What Is a Subordinating Conjunction?

what is a subordinating conjunction?
A subordinating conjunction (also called subordinate conjunction) links two particular parts of a sentence: a dependent and an independent clause. When a sentence has these two elements, it’s classified as complex. Here is an example of a dependent clause.

  • If you dare to hit me,

Hey, don’t you want to know what’s going to happen next? Yes, because the idea is incomplete. It depends on the next clause to finish it… ,I will call Mommy for help!

This is the independent clause that finishes the sentence. It’s a whole statement that can stand on its own as a sentence; that’s why it’s independent. You can also see that “if” begins the dependent clause. That’s the subordinating conjunction. It can either come at the start or the end of the dependent clause. When it’s first, you always have a comma after the clause.

  • When I get my revenge,
  • Although I’m sorry I hit you,
  • After we had the fight,
  • Until we kiss and make up,
  • Whenever you’re ready to apologize,

All the underlined words are subordinating conjunctions. Common examples of these include: after, although, as, as soon as, because, before, by the time, even if, even though, if, in case, in order that, once, provided that, rather than, since, so that, than, that, though, unless, until, when, whenever, where, whereas, wherever, whether, whether or not, while, why.

You can see a subordinating conjunction sometimes includes two or three words, so be careful not to think of it as a single word.

The function of this part of speech is to establish a condition. It could be a time, a place, a reason, or something else, but there is some type of condition being given.

  • When I get my revenge, (you’re talking about a future event you want to happen)
  • After we had the fight, (this is a past time)
  • Until we kiss and make up, (this is a possible future event)

Again, it’s important to see these are all unfinished statements. They need the independent clause to form a proper sentence.

Because English varies from one English-speaking country to another, this rule is not followed much in Great Britain. Therefore, the British might consider this to be correct:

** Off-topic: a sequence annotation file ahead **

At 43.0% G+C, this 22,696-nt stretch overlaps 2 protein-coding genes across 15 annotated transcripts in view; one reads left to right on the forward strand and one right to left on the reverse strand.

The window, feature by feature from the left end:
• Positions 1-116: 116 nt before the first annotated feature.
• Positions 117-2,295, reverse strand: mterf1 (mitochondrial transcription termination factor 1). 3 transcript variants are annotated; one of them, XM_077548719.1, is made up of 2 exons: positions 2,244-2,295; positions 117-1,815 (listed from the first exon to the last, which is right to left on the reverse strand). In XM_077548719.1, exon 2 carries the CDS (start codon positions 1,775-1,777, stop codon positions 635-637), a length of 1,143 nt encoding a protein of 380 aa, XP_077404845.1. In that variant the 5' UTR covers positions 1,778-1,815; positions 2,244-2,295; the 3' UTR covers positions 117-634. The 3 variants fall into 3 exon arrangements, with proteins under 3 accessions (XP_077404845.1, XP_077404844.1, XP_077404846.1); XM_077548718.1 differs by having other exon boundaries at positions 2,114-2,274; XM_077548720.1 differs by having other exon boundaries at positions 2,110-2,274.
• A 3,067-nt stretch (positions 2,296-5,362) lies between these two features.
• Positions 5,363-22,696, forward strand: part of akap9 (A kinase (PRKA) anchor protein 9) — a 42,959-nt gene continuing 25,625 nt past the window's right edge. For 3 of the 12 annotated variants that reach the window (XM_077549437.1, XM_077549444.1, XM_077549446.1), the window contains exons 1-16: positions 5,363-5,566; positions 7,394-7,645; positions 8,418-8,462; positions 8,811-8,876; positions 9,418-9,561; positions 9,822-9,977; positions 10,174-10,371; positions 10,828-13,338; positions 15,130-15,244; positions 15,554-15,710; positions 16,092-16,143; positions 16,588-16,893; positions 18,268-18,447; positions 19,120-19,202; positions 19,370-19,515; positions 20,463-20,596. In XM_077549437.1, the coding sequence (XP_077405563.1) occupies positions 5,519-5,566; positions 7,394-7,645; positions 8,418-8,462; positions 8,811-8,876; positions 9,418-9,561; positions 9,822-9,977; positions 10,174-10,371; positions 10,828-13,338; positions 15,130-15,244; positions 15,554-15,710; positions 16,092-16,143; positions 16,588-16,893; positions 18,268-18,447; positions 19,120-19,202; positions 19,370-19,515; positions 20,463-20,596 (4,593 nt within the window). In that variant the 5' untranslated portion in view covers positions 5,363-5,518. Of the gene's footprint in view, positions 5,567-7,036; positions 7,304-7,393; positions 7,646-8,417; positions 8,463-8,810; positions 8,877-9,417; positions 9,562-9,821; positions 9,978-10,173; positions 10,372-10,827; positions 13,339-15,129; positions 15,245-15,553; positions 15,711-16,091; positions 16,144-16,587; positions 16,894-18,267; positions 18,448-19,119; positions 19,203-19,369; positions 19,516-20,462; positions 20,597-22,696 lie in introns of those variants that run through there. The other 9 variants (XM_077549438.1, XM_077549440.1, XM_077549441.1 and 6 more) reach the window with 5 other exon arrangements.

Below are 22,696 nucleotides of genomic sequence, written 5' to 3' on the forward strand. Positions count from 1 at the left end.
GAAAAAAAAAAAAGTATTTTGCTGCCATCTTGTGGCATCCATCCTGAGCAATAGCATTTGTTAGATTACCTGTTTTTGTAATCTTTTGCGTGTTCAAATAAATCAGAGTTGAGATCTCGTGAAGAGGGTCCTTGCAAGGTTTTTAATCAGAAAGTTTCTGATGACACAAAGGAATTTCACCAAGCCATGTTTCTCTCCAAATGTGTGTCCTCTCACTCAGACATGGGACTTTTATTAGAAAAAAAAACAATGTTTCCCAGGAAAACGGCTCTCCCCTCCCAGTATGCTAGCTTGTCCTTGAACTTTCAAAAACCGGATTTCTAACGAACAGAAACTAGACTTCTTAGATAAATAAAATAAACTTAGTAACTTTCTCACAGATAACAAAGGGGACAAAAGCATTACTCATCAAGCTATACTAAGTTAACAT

• After Johnny and Susie fought they agreed to be peaceful.

But what happens in a case like this?

  • After Johnny ate Susie decided to have a meal too.

The sentence appears to say that “Johnny ate Susie”! So to avoid a misunderstanding (and laughter), it should always be:

  • After Johnny ate, Susie decided to have a meal too.

Using the comma teaches you better habits and prevents you from writing ambiguous and confusing sentences.

It’s also important to note when a subordinate falls in the middle of a sentence, it normally does not have a comma before it.

  • Johnny will go if Susie promises not to hit him.
  • Johnny won’t go even though Susie promised to be good.
  • Johnny will go provided that Susie stays home.

Sometimes there’s a natural pause before the subordinating conjunction, so having a comma makes sense.

  • We should kiss and make up, if only to keep our cousins from gossiping about us.

One other situation where a comma is required occurs with “because” and a negative dependent clause.

  • Don’t go because Susie doesn’t want you to.

Does this sentence mean the same as the following?

  • Because Susie doesn’t want you to, don’t go.

The two probably have the same meaning; but what if the speaker really means this?

  • Don’t go because Susie doesn’t want you to; instead, don’t go because you don’t want to.

If this is what he means, the first sentence should stay unchanged. But if he means

  • Because Susie doesn’t want you to, don’t go.

Then he should write

  • Don’t go, because Susie doesn’t want you to.

This is tricky, but you won’t find this situation very often.

  • I think I understand this now. Why do they make the names of these things so intimidating and confusing. Why don’t they just call it “the thing that links two sentences”?

    • Subordination. It’s the perfect word. It describes a sentence that cannot exist on its own and so is subordinate to the main (or independent) clause (or sentence). However, you can put together two independent sentences and “coordinate” them, hence a coordinating conjunction. Knowing how sentences are put together helps us to better identify a logical (or illogical) argument.
      Hope I’m not being too pedantic 🙂

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